Famous building

Demutov Traktir

Address

26 Bolshaya Konyushennaya/40 Moika

Category

Famous buildings

Daily

Years of foundation

1876

Architects

Karl Anderson, Alexander Krasovsky

Style

Eclecticism

Located in the immediate vicinity from Nevsky Prospect, the two buildings that used to accommodate Demutov Traktir (Demuth’s Hotel) are one of St. Petersburg’s most important historic literary places.

Its history dates back to the 1770s, when French wine merchant Philipp Jacob Demuth purchased two adjacent buildings, and converted them into what would become one of the city’s most fashionable hotels.

As a literary landmark, the place is associated, for instance, with Alexander Pushkin, who stayed there on at least four occasions, the first of which was when he as a 12-year boy accompanied by his uncle had first come from Moscow to St. Petersburg in 1811 to enter the Tsarskoe Selo Lyceum. In Demutov Traktir, he later worked on Eugene Onegin (summer 1827) and Poltava (fall 1828), and also stayed there in May 1831, soon after his wedding to Natalia Goncharova.

Later on, the two-building complex was repeatedly reconstructed and expanded.

Its artistic life continued in 1878, due to the then newly opened Medved (The Bear) restaurant whose guests were welcomed at the entrance by a stuffed bear holding a tray. The place quickly gained popularity both in business and art communities, with its frequenters including the internationally renowned operatic singer Fyodor Shalyapin and theater actress Vera Komissarzhevskya.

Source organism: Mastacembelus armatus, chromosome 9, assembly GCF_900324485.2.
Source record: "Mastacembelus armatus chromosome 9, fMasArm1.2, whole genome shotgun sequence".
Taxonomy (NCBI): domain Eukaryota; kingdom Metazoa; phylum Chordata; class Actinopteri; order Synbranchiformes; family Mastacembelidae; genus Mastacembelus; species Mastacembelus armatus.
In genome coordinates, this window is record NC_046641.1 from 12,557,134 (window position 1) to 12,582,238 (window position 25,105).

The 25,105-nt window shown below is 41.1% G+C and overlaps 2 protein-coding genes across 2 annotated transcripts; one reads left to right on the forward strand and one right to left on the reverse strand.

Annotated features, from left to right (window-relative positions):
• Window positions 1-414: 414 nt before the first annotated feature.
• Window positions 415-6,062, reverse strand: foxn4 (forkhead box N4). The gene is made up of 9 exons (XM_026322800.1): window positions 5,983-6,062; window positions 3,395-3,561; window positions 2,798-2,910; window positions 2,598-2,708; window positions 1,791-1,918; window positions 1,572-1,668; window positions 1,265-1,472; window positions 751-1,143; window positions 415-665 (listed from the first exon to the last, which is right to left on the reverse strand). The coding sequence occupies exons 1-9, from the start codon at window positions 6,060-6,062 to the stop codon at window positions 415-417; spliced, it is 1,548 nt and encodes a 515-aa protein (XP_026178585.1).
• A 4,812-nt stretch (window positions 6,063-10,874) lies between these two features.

After the complex had been purchased in the 1880s by the St. Petersburg Credit Society, it was further expanded by architect Alexander Krasovsky, who added new stories to the buildings, and transformed their facades. In addition, the buildings were equipped with an electric Otis elevator, a novelty for that time.

In 1898, the courtyard on Bolshaya Konyushennaya was turned into a grand winter garden under an iron/glass roof, one of St. Petersburg’s first modernist atriums.

After the 1917 revolution, the buildings had accommodated some governmental offices until 1929 when it was converted into a youth theater. Since 1939, the section on Bolshaya Konyushennaya has been home for Teatr Estrady, a nationally famous variety theater.